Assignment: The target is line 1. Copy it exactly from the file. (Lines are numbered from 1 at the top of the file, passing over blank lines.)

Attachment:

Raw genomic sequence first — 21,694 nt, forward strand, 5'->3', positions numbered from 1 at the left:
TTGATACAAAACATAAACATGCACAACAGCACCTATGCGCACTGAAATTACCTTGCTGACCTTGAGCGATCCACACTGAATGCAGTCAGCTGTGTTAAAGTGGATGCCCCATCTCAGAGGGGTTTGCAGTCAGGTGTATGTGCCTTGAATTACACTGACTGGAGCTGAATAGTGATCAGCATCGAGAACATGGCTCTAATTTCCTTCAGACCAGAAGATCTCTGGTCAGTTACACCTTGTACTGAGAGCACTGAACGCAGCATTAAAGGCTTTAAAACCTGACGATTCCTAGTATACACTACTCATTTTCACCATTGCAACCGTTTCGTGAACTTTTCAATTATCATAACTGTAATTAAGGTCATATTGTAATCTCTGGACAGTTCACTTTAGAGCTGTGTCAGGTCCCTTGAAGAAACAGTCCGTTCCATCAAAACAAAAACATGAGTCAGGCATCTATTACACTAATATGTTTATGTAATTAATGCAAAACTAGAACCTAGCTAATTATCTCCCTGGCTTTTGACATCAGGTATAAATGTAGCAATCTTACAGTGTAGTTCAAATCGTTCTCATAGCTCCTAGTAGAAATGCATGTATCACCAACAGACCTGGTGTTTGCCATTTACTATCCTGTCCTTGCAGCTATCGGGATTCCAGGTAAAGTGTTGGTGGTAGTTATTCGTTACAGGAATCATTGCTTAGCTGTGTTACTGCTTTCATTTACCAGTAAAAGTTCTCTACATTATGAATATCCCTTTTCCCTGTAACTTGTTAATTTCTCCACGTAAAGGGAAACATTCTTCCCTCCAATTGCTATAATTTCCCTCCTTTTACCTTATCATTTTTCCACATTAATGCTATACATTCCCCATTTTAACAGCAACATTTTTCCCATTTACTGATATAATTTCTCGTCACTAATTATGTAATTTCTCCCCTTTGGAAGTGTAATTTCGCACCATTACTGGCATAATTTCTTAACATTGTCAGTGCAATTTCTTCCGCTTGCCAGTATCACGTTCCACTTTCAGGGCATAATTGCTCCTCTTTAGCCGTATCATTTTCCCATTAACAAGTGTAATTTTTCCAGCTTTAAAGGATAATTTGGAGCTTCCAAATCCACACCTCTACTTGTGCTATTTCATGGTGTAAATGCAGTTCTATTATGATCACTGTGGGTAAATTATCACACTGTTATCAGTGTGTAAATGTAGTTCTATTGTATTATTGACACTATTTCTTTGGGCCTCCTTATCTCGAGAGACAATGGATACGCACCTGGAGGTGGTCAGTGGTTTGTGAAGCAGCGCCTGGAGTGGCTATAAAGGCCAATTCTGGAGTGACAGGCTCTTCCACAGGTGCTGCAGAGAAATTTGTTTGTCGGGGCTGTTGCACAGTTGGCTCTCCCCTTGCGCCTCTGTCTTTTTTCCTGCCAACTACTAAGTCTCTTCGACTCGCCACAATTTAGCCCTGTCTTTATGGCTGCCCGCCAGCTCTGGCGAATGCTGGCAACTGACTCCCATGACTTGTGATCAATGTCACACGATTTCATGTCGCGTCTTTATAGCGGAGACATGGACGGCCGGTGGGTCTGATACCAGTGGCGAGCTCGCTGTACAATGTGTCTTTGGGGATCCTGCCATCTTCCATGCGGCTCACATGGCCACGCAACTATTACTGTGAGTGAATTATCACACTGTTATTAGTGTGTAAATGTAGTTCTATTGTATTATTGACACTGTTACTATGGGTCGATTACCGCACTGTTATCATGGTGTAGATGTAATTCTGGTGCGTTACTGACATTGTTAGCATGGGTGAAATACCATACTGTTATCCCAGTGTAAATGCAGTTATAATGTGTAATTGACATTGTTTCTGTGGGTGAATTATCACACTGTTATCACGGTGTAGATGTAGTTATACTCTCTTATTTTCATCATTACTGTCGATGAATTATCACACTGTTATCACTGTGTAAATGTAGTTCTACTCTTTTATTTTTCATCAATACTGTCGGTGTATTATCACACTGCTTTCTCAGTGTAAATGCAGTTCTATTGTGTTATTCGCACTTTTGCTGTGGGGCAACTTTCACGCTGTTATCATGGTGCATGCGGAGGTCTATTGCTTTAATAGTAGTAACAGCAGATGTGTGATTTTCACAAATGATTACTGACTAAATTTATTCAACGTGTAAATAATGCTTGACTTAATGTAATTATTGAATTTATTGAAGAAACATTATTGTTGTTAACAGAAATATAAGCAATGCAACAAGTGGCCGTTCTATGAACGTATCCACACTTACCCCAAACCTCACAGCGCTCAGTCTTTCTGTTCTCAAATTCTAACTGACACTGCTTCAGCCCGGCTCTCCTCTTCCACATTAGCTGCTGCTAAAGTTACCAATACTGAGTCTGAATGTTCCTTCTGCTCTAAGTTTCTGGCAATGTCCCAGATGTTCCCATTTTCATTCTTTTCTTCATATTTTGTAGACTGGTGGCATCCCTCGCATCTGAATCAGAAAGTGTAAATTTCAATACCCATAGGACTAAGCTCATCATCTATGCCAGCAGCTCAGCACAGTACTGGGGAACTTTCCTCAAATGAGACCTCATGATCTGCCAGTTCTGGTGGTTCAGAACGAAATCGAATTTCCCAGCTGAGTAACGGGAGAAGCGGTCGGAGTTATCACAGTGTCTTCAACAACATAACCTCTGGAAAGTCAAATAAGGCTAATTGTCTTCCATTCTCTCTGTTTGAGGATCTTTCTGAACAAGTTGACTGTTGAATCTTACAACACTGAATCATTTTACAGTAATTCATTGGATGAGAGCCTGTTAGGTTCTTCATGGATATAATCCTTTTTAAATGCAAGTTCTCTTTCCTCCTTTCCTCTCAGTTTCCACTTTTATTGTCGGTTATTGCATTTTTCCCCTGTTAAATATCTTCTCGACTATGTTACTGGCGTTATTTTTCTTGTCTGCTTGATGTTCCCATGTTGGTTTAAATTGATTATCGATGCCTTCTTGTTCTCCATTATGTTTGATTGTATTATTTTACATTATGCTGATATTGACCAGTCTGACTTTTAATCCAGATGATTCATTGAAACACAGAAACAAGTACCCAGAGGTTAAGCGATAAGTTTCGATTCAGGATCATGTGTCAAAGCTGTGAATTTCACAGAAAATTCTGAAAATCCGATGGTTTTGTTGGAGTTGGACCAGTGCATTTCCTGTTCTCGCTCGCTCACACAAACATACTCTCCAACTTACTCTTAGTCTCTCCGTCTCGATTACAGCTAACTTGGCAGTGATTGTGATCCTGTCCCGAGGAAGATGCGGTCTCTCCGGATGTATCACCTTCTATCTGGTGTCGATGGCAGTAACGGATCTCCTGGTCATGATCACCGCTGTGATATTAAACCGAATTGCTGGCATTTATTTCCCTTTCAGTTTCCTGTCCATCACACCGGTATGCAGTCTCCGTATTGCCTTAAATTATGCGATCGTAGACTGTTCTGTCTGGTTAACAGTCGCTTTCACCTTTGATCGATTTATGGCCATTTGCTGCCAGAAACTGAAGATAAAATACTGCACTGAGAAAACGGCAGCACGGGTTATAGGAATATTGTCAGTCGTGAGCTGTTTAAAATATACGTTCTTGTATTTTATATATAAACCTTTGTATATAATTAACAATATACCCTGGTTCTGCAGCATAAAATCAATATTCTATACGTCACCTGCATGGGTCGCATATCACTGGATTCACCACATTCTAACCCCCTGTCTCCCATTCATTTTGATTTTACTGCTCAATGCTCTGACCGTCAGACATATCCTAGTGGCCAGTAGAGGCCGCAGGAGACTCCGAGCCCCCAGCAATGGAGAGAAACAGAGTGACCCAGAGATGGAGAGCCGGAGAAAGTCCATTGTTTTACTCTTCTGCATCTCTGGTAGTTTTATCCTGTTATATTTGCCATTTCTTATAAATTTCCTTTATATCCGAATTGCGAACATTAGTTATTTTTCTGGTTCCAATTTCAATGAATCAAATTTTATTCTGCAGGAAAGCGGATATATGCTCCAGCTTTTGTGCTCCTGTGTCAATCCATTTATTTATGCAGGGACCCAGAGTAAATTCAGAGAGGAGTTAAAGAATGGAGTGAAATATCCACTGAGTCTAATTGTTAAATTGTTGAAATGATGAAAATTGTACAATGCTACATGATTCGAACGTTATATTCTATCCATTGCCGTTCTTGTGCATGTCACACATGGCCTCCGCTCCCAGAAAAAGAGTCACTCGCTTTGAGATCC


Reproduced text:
Raw genomic sequence first — 21,694 nt, forward strand, 5'->3', positions numbered from 1 at the left: